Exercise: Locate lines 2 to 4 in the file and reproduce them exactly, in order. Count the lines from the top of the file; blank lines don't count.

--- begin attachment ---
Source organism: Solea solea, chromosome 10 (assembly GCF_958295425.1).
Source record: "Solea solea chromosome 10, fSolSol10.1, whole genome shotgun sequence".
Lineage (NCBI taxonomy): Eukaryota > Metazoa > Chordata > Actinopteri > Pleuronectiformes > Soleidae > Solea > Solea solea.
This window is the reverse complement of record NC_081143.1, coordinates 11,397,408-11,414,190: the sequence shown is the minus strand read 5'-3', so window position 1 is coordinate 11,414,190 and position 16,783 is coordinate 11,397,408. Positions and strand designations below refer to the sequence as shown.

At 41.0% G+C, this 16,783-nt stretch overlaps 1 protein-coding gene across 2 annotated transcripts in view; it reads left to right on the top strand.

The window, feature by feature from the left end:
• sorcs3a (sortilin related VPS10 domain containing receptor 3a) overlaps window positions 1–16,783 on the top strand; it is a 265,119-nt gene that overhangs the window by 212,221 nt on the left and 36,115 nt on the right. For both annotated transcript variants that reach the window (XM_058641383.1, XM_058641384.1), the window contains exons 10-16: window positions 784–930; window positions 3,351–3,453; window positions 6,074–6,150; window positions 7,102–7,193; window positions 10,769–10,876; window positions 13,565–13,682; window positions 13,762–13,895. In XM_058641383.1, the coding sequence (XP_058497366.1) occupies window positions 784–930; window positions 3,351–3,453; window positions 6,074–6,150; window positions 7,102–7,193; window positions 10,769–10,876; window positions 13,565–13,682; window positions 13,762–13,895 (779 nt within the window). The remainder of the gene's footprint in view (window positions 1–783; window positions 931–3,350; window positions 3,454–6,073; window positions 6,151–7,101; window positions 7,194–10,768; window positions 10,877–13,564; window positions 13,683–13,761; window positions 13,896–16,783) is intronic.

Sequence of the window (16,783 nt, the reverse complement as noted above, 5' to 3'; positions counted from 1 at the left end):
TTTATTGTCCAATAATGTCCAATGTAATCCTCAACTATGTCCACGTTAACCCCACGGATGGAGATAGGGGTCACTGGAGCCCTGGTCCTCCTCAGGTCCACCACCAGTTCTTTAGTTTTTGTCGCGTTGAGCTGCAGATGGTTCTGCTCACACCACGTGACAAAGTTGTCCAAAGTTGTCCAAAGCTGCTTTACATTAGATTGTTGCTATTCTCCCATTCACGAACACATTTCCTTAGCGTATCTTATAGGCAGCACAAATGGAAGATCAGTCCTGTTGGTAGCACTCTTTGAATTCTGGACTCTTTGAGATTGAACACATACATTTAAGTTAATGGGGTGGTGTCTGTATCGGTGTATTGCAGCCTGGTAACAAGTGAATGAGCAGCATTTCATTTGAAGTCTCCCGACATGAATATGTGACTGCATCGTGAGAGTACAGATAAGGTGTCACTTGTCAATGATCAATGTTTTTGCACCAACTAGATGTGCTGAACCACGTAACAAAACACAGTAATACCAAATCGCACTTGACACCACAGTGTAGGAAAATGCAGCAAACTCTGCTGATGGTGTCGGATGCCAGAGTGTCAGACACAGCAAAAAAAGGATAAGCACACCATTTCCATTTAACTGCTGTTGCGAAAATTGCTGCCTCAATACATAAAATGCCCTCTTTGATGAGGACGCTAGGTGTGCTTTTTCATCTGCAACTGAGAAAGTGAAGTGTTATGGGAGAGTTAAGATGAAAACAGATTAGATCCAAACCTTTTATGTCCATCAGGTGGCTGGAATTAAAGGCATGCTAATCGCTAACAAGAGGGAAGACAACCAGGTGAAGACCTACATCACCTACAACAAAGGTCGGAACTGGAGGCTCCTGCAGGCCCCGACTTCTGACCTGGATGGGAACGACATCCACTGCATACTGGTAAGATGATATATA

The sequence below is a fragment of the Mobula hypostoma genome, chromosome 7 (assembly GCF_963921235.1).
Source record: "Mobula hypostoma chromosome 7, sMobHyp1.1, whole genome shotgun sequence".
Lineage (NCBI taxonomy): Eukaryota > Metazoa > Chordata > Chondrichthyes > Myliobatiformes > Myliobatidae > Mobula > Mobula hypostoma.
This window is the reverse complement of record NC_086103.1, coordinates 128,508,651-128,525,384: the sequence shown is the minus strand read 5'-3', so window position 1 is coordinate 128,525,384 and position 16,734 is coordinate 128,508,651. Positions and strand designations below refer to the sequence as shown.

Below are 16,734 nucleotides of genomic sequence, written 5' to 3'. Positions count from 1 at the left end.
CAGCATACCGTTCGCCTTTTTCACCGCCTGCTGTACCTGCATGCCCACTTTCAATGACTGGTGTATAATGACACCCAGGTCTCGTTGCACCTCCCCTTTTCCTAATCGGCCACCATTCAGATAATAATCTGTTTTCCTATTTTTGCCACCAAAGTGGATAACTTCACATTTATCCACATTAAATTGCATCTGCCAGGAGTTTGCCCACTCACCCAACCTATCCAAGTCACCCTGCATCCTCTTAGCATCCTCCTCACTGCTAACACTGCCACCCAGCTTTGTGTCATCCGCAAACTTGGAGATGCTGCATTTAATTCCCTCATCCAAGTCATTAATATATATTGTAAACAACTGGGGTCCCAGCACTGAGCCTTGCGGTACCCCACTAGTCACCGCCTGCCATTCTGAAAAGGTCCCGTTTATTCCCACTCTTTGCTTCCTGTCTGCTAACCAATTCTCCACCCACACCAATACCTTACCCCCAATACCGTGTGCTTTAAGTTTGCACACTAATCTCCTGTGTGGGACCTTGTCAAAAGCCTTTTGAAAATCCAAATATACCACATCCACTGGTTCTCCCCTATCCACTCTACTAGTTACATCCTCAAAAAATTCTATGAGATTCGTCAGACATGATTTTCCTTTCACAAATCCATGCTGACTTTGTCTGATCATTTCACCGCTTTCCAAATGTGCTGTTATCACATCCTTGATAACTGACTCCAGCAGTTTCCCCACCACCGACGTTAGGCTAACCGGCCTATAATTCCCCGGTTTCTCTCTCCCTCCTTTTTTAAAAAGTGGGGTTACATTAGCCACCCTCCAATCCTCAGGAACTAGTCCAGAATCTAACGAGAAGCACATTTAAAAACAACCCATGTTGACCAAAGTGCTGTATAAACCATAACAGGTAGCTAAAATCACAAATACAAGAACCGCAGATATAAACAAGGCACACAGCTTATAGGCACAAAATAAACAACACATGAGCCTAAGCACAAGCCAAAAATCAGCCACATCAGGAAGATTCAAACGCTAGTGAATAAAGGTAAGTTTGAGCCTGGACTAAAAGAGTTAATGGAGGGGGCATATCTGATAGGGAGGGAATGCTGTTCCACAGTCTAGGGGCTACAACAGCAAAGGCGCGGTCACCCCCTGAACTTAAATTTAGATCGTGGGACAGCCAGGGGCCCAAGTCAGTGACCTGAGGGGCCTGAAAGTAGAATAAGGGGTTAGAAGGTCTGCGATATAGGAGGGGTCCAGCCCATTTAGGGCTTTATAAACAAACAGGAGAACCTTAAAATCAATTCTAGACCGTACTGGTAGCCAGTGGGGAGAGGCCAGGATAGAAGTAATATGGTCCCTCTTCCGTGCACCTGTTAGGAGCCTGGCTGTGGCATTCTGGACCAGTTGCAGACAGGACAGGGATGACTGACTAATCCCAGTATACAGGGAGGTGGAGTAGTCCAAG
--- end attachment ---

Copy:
Source record: "Solea solea chromosome 10, fSolSol10.1, whole genome shotgun sequence".
Lineage (NCBI taxonomy): Eukaryota > Metazoa > Chordata > Actinopteri > Pleuronectiformes > Soleidae > Solea > Solea solea.
This window is the reverse complement of record NC_081143.1, coordinates 11,397,408-11,414,190: the sequence shown is the minus strand read 5'-3', so window position 1 is coordinate 11,414,190 and position 16,783 is coordinate 11,397,408. Positions and strand designations below refer to the sequence as shown.